- Last week, Microsoft CEO Satya Nadella said that “PlayerUnknown’s Battlegrounds,” the hottest game of 2017, is now running on the Microsoft Azure cloud platform.
- However, “PUBG” is still largely using Amazon Web Services, Azure’s biggest rival.
- Regardless, it could be a big win for Microsoft — the game is a large part of the Xbox One holiday sales push, and now it could help bolster Azure’s appeal to the significant market for video games.
When Microsoft reported earnings last week, CEO Satya Nadella highlighted that “PlayerUnknown’s Battlegrounds” — the hottest video game of 2017 — is now using the Microsoft Azure cloud platform to power online play.
As Windows Central rightly notes, this is interesting because PUBG had previously disclosed that it was using Amazon Web Services, the $US18 billion cloud computing giant that’s also Microsoft’s biggest rival in the ongoing cloud wars.
“Gaming pushes the boundaries of hardware and software innovation, with some of the most CPU and GPU-intensive applications and content, giving us a huge opportunity in the cloud,” Nadella said during Microsoft’s recent earnings call, citing “PUBG” as an example.
However, we’re hearing that Nadella’s remarks don’t tell the whole story. “PUBG” isn’t leaving the Amazon cloud; most of the game’s databases and back-end services still run on AWS. It’s just that the game has turned to Azure to bolster its infrastructure as it deals with a massive influx of players.
If you haven’t heard yet, “PlayerUnknown’s Battlegrounds” is a bloody battle royale for Windows PC gamers, where 100 players are dropped onto an island, forced to scavenge supplies and fight to be the last person standing. It’s become a monster hit on the Windows PC, already selling over 13 million copies this year at $US30 a pop.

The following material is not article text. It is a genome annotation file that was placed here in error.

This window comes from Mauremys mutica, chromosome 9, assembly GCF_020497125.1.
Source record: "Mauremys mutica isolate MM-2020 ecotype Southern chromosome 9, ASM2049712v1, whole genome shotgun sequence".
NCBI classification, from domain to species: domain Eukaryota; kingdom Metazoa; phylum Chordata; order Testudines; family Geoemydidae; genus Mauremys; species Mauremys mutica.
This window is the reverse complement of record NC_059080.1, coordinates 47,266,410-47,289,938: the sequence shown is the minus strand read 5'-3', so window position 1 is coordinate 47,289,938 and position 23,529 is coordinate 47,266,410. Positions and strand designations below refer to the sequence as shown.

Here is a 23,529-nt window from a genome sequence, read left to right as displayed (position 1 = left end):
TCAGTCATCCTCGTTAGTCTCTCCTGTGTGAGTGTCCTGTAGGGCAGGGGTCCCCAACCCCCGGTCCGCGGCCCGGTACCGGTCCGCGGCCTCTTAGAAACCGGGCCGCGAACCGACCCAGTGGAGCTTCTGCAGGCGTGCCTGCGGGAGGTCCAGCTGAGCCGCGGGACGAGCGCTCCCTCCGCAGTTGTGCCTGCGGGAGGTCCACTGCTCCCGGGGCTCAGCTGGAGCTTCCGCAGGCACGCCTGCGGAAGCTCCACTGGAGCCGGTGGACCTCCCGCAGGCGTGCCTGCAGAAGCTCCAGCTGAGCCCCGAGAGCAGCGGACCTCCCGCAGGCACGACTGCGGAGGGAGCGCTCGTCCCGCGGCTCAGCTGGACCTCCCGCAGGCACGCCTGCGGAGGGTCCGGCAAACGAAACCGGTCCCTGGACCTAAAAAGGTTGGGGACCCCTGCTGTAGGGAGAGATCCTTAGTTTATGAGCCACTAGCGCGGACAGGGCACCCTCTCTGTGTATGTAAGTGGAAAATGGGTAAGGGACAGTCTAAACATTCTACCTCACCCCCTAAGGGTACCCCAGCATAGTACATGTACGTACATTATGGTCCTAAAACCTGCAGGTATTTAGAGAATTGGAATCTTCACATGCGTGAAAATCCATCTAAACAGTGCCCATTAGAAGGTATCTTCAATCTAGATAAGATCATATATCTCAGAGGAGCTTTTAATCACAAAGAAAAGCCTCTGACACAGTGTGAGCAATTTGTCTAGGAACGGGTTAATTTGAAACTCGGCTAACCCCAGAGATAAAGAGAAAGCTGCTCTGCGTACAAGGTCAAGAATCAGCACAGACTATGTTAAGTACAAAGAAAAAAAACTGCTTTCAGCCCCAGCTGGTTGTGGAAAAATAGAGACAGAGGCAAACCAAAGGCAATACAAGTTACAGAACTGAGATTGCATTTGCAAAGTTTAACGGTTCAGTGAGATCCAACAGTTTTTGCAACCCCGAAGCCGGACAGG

And Microsoft recently announced a partnership with the game’s developers to bring it to the Xbox One game console by the end of the year, and the Sony PlayStation 4 later, if ever. It was a big win for Microsoft, which expects “PUBG” to be a major reason why people buy the Xbox One over the PlayStation 4 this holiday season.
To go back to the cloud for a moment, video games are actually a key battleground in the cloud wars. As Nadella notes, modern video games take immense amounts of processing power to run properly. To meet those needs, titles like “PUBG” are turning to the cloud, where developers can pay-as-you-go for fundamentally unlimited supercomputing power out of these tech titans’ own massive data centres.
Both companies have looked inwards, as they court video game developers to their respective platforms. Microsoft says that “Crackdown 3,” a flagship Xbox One game coming next year, uses the Azure cloud to power its futuristic mayhem.
Meanwhile, Amazon’s $US970 million purchase of video game streaming site Twitch was largely intended to push forward Amazon Web Services, giving developers a way to integrate their games directly with the service. However, “Breakaway,” a game developed in-house by Amazon, was recently put on hiatus to be “reworked.”
Either way, signing up the hottest game of the year, even piecemeal, is a big win for Microsoft Azure. However, when you’re looking at the final scorecard, it’s a big win for AWS, too.
Update: This story was updated at 7:38am PDT to reflect the fact that “PUBG” is still running the vast majority of its services on Amazon Web Services.
Representatives for Microsoft were not immediately available for comment.
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